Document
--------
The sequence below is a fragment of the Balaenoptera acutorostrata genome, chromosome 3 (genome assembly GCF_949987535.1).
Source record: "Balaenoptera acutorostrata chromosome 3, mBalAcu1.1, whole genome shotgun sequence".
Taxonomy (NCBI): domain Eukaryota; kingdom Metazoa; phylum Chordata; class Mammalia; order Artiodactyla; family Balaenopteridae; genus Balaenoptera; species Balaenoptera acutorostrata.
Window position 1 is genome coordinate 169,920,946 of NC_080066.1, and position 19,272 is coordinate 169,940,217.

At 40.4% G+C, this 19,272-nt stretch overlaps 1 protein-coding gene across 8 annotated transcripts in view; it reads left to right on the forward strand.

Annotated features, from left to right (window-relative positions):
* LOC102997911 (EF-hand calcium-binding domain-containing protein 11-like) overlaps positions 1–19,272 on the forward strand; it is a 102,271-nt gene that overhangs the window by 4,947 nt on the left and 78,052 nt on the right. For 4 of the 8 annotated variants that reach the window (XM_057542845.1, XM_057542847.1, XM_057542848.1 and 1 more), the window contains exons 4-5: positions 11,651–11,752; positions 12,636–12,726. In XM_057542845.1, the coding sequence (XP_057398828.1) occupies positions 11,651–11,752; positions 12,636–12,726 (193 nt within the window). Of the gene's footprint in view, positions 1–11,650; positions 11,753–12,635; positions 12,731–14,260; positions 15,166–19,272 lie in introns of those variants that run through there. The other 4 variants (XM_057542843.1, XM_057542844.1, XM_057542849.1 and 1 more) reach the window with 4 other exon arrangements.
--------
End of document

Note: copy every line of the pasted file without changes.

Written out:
The sequence below is a fragment of the Balaenoptera acutorostrata genome, chromosome 3 (genome assembly GCF_949987535.1).
Source record: "Balaenoptera acutorostrata chromosome 3, mBalAcu1.1, whole genome shotgun sequence".
Taxonomy (NCBI): domain Eukaryota; kingdom Metazoa; phylum Chordata; class Mammalia; order Artiodactyla; family Balaenopteridae; genus Balaenoptera; species Balaenoptera acutorostrata.
Window position 1 is genome coordinate 169,920,946 of NC_080066.1, and position 19,272 is coordinate 169,940,217.

At 40.4% G+C, this 19,272-nt stretch overlaps 1 protein-coding gene across 8 annotated transcripts in view; it reads left to right on the forward strand.

Annotated features, from left to right (window-relative positions):
* LOC102997911 (EF-hand calcium-binding domain-containing protein 11-like) overlaps positions 1–19,272 on the forward strand; it is a 102,271-nt gene that overhangs the window by 4,947 nt on the left and 78,052 nt on the right. For 4 of the 8 annotated variants that reach the window (XM_057542845.1, XM_057542847.1, XM_057542848.1 and 1 more), the window contains exons 4-5: positions 11,651–11,752; positions 12,636–12,726. In XM_057542845.1, the coding sequence (XP_057398828.1) occupies positions 11,651–11,752; positions 12,636–12,726 (193 nt within the window). Of the gene's footprint in view, positions 1–11,650; positions 11,753–12,635; positions 12,731–14,260; positions 15,166–19,272 lie in introns of those variants that run through there. The other 4 variants (XM_057542843.1, XM_057542844.1, XM_057542849.1 and 1 more) reach the window with 4 other exon arrangements.